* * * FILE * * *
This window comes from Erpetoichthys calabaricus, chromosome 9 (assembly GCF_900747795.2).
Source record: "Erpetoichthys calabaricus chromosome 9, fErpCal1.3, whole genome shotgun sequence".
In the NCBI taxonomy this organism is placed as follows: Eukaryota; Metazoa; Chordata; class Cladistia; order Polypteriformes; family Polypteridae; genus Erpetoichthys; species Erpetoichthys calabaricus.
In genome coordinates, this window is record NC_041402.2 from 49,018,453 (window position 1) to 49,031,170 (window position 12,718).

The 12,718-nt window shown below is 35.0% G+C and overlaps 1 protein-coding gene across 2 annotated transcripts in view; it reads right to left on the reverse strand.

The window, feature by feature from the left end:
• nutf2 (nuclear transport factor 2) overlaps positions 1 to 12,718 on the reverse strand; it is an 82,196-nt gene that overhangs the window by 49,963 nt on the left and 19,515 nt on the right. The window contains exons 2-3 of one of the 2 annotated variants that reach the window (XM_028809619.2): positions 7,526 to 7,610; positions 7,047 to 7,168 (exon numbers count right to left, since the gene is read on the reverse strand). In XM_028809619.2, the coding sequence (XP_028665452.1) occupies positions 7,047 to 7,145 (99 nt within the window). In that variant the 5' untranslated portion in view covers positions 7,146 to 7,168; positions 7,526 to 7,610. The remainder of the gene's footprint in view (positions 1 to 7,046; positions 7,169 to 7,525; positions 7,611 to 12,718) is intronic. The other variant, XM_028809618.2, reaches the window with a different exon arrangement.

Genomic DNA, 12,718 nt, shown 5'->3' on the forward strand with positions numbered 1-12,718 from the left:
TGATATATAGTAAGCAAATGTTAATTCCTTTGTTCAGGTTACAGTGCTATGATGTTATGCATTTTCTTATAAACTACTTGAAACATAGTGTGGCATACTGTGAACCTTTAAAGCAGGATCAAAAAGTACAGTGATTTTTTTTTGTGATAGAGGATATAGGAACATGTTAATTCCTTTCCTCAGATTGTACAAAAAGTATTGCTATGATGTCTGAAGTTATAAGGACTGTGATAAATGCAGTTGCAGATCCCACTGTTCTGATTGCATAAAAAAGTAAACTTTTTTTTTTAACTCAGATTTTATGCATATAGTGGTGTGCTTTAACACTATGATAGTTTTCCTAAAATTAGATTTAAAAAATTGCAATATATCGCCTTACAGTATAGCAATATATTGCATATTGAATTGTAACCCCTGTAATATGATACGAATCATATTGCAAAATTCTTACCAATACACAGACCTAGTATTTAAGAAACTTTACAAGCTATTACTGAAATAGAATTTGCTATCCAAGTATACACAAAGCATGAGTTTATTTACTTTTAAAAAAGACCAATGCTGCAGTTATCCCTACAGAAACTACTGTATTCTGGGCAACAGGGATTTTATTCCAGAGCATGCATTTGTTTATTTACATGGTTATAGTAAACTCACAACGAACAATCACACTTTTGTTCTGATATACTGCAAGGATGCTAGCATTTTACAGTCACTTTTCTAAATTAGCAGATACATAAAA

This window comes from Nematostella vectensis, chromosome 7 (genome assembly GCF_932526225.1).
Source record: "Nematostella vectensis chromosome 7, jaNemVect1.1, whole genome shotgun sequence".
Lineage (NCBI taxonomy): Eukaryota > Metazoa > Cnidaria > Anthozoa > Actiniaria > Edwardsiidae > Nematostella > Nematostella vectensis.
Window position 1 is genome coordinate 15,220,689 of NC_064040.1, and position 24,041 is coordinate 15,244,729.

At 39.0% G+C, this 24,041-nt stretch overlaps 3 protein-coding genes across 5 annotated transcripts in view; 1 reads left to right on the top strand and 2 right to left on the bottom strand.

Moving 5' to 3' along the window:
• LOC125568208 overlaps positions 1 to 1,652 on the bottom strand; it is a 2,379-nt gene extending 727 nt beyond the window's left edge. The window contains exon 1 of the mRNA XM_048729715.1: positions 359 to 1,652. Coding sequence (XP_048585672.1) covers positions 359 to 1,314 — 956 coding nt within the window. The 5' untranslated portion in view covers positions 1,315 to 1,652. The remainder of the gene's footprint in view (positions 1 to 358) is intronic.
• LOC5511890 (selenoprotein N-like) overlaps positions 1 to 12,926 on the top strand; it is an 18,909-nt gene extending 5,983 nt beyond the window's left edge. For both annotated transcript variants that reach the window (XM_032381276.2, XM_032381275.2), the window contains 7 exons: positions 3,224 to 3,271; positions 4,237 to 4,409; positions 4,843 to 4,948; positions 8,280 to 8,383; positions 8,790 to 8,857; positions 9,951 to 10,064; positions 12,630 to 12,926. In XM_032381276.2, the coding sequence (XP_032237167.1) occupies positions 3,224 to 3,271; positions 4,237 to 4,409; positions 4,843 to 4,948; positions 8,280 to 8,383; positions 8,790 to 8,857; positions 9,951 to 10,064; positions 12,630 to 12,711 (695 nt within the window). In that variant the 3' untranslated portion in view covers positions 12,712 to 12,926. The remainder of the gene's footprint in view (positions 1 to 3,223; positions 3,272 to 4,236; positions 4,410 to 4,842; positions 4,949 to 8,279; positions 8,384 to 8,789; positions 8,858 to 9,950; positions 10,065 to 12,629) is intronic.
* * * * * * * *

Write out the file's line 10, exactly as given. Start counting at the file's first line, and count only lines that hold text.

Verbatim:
This window comes from Nematostella vectensis, chromosome 7 (genome assembly GCF_932526225.1).